LNDC boss fights back

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…sues govt, demands job back

Pascalinah Kabi | Mohalenyane Phakela

FORMER Lesotho National Development Corporation (LNDC) chief executive officer, Mohato Seleke, has wasted no time in demanding his job back.

Mr Seleke was forced to leave his post after the expiry of his three-year contract on Monday. This after the LNDC board decided against renewing his contract.

But barely a day after leaving his post, Mr Seleke has filed an urgent High Court application for an order compelling Trade and Industry Minister, Thabiso Molapo, to renew his contract.

In his court papers, Mr Seleke alleges that the LNDC board recommended the renewal of his contract by a further three years when it met on 7 September 2020.

He argues that Dr Molapo’s decision not to renew his contract was thus irrational, arbitrary and done in bad faith.

Dr Molapo; Trade and Industry principal secretary Maile Masoebe; Attorney General Haae Phoofolo; the LNDC board and the LNDC are first to fifth respondents respectively in the application.

Mr Seleke was appointed LNDC CEO on 1 December 2017 by then Trade and Industry Minister, Tefo Mapesela. His contract expired on 30 November 2020 and it was not renewed. (See story above).

But Mr Seleke is refusing to quietly go away hence his application to compel Dr Molapo to reappoint him. The case will be heard tomorrow.

He argues that clause 2 of his contract of employment specifically provides for an option of renewal. He says the LNDC board assessed and evaluated his performance and found it to have been more than satisfactory. Therefore, he expected his contract to be renewed, he says.

He said he formally submitted his application for renewal to the LNDC board on 18 August 2020.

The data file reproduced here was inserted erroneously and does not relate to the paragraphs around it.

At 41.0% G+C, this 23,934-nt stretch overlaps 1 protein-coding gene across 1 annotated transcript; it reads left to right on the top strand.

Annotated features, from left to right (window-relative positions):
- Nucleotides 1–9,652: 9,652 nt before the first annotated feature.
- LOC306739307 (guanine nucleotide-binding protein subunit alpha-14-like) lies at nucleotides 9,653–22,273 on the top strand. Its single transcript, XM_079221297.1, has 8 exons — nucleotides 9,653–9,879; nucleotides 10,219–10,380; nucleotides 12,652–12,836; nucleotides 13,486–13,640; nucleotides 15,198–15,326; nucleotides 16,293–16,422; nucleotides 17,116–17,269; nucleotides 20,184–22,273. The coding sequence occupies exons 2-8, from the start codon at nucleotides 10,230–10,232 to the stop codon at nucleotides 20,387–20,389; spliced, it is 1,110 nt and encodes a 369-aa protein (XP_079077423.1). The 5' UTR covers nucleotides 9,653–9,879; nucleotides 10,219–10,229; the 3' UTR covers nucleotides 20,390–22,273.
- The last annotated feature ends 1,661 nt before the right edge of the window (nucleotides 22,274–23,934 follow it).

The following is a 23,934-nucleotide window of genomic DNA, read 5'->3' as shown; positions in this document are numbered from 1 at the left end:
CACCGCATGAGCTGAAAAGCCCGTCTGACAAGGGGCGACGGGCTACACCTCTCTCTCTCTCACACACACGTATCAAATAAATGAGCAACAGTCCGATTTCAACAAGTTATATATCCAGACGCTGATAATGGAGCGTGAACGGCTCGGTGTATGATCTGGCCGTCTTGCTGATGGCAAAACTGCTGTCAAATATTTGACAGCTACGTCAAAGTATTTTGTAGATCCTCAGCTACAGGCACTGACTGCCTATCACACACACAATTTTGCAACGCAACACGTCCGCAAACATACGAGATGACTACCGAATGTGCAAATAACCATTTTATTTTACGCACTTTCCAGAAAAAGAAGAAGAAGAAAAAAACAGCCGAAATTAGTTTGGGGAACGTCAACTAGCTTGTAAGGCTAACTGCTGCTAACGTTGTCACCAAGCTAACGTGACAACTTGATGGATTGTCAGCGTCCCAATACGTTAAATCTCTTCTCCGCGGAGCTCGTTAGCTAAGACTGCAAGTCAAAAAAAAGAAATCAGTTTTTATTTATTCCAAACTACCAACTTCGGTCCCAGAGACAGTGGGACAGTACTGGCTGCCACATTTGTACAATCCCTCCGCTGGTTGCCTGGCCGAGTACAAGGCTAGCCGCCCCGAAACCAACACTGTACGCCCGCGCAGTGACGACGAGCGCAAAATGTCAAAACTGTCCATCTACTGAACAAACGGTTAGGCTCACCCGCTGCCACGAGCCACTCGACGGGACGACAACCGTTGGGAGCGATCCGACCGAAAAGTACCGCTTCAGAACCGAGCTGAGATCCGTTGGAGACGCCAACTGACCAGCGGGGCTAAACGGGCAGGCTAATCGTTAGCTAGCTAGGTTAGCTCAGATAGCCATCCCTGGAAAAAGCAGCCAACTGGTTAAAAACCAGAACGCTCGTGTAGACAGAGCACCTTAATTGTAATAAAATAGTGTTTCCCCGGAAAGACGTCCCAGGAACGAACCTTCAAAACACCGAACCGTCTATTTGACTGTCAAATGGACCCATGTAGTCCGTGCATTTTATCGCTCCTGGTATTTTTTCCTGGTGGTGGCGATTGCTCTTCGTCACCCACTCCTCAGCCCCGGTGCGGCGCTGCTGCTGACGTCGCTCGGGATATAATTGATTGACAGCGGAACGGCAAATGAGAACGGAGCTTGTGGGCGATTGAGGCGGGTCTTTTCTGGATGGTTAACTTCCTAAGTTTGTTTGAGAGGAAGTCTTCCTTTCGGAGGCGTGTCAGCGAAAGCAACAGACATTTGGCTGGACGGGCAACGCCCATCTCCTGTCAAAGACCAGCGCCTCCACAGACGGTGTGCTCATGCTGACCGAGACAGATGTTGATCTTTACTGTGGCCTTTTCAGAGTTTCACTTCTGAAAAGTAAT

“The (LNDC) board, based on their assessment and evaluation of my performance over the past three years, did consider my request in its meeting of 7 September 2020 and reached a resolution that it be recommended to the Minister that my contract be renewed for a further period of three years,” Mr Seleke states in his court papers.

“Due to the apparent conflict of interest if I sat in the meetings I was always excused from the board’s deliberations when the issue of the renewal of my contract was considered. However, and based on the purported response by the Minister that will be discussed later in this affidavit, it is beyond doubt that the Board did advise the Minister to renew my contract of employment based on my more than satisfactory performance and meeting of set targets over my tenure.”

The term of the board which purportedly renewed Mr Seleke’s contract ended in September 2020. The current board was appointed a month later in October, five months after the collapse of the former Prime Minister Thomas Thabane’s administration.

The Thabane government collapsed after the former premier’s All Basotho Convention (ABC) party agreed to form a new coalition with the Democratic Congress (DC).